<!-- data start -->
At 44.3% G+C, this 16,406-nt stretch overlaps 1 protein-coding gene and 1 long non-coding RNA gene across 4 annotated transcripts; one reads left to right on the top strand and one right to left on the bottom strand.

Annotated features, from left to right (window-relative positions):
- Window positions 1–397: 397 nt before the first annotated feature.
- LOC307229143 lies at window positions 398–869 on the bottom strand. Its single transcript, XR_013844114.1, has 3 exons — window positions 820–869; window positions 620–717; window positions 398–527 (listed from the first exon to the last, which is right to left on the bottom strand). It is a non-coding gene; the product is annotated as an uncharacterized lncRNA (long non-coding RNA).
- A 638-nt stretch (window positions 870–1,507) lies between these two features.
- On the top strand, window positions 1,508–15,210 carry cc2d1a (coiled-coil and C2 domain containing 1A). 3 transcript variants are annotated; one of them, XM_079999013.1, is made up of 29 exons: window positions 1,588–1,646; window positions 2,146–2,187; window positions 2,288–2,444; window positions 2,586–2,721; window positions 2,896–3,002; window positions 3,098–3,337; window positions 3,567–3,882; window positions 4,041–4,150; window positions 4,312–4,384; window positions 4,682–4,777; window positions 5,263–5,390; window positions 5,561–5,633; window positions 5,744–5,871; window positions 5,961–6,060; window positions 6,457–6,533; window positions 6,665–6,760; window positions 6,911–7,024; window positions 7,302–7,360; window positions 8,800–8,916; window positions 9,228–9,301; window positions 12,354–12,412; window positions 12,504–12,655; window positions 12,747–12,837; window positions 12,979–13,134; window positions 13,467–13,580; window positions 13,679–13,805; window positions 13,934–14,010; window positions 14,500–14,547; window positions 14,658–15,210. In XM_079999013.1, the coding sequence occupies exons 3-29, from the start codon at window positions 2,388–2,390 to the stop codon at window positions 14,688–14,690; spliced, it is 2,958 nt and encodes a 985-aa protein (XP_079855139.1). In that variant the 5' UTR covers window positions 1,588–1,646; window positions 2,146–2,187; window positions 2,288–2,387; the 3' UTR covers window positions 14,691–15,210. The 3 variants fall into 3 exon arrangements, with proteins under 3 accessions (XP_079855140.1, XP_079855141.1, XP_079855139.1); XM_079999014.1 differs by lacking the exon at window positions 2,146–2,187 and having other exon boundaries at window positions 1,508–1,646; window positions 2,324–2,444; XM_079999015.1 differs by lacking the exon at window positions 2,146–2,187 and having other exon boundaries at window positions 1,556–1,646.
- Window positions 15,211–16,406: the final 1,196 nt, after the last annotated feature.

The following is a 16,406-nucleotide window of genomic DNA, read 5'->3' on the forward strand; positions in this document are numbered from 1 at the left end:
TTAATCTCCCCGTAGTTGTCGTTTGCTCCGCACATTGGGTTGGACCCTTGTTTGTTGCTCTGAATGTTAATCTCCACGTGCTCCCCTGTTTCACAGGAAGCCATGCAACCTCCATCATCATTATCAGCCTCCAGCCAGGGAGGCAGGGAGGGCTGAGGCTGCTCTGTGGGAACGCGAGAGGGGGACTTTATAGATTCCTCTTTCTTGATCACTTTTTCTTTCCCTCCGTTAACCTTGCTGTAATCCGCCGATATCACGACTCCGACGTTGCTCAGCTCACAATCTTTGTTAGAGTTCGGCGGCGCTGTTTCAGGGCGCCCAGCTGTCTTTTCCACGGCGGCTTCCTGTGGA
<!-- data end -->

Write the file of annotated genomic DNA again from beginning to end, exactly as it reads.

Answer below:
At 44.3% G+C, this 16,406-nt stretch overlaps 1 protein-coding gene and 1 long non-coding RNA gene across 4 annotated transcripts; one reads left to right on the top strand and one right to left on the bottom strand.

Annotated features, from left to right (window-relative positions):
- Window positions 1–397: 397 nt before the first annotated feature.
- LOC307229143 lies at window positions 398–869 on the bottom strand. Its single transcript, XR_013844114.1, has 3 exons — window positions 820–869; window positions 620–717; window positions 398–527 (listed from the first exon to the last, which is right to left on the bottom strand). It is a non-coding gene; the product is annotated as an uncharacterized lncRNA (long non-coding RNA).
- A 638-nt stretch (window positions 870–1,507) lies between these two features.
- On the top strand, window positions 1,508–15,210 carry cc2d1a (coiled-coil and C2 domain containing 1A). 3 transcript variants are annotated; one of them, XM_079999013.1, is made up of 29 exons: window positions 1,588–1,646; window positions 2,146–2,187; window positions 2,288–2,444; window positions 2,586–2,721; window positions 2,896–3,002; window positions 3,098–3,337; window positions 3,567–3,882; window positions 4,041–4,150; window positions 4,312–4,384; window positions 4,682–4,777; window positions 5,263–5,390; window positions 5,561–5,633; window positions 5,744–5,871; window positions 5,961–6,060; window positions 6,457–6,533; window positions 6,665–6,760; window positions 6,911–7,024; window positions 7,302–7,360; window positions 8,800–8,916; window positions 9,228–9,301; window positions 12,354–12,412; window positions 12,504–12,655; window positions 12,747–12,837; window positions 12,979–13,134; window positions 13,467–13,580; window positions 13,679–13,805; window positions 13,934–14,010; window positions 14,500–14,547; window positions 14,658–15,210. In XM_079999013.1, the coding sequence occupies exons 3-29, from the start codon at window positions 2,388–2,390 to the stop codon at window positions 14,688–14,690; spliced, it is 2,958 nt and encodes a 985-aa protein (XP_079855139.1). In that variant the 5' UTR covers window positions 1,588–1,646; window positions 2,146–2,187; window positions 2,288–2,387; the 3' UTR covers window positions 14,691–15,210. The 3 variants fall into 3 exon arrangements, with proteins under 3 accessions (XP_079855140.1, XP_079855141.1, XP_079855139.1); XM_079999014.1 differs by lacking the exon at window positions 2,146–2,187 and having other exon boundaries at window positions 1,508–1,646; window positions 2,324–2,444; XM_079999015.1 differs by lacking the exon at window positions 2,146–2,187 and having other exon boundaries at window positions 1,556–1,646.
- Window positions 15,211–16,406: the final 1,196 nt, after the last annotated feature.

The following is a 16,406-nucleotide window of genomic DNA, read 5'->3' on the forward strand; positions in this document are numbered from 1 at the left end:
TTAATCTCCCCGTAGTTGTCGTTTGCTCCGCACATTGGGTTGGACCCTTGTTTGTTGCTCTGAATGTTAATCTCCACGTGCTCCCCTGTTTCACAGGAAGCCATGCAACCTCCATCATCATTATCAGCCTCCAGCCAGGGAGGCAGGGAGGGCTGAGGCTGCTCTGTGGGAACGCGAGAGGGGGACTTTATAGATTCCTCTTTCTTGATCACTTTTTCTTTCCCTCCGTTAACCTTGCTGTAATCCGCCGATATCACGACTCCGACGTTGCTCAGCTCACAATCTTTGTTAGAGTTCGGCGGCGCTGTTTCAGGGCGCCCAGCTGTCTTTTCCACGGCGGCTTCCTGTGGA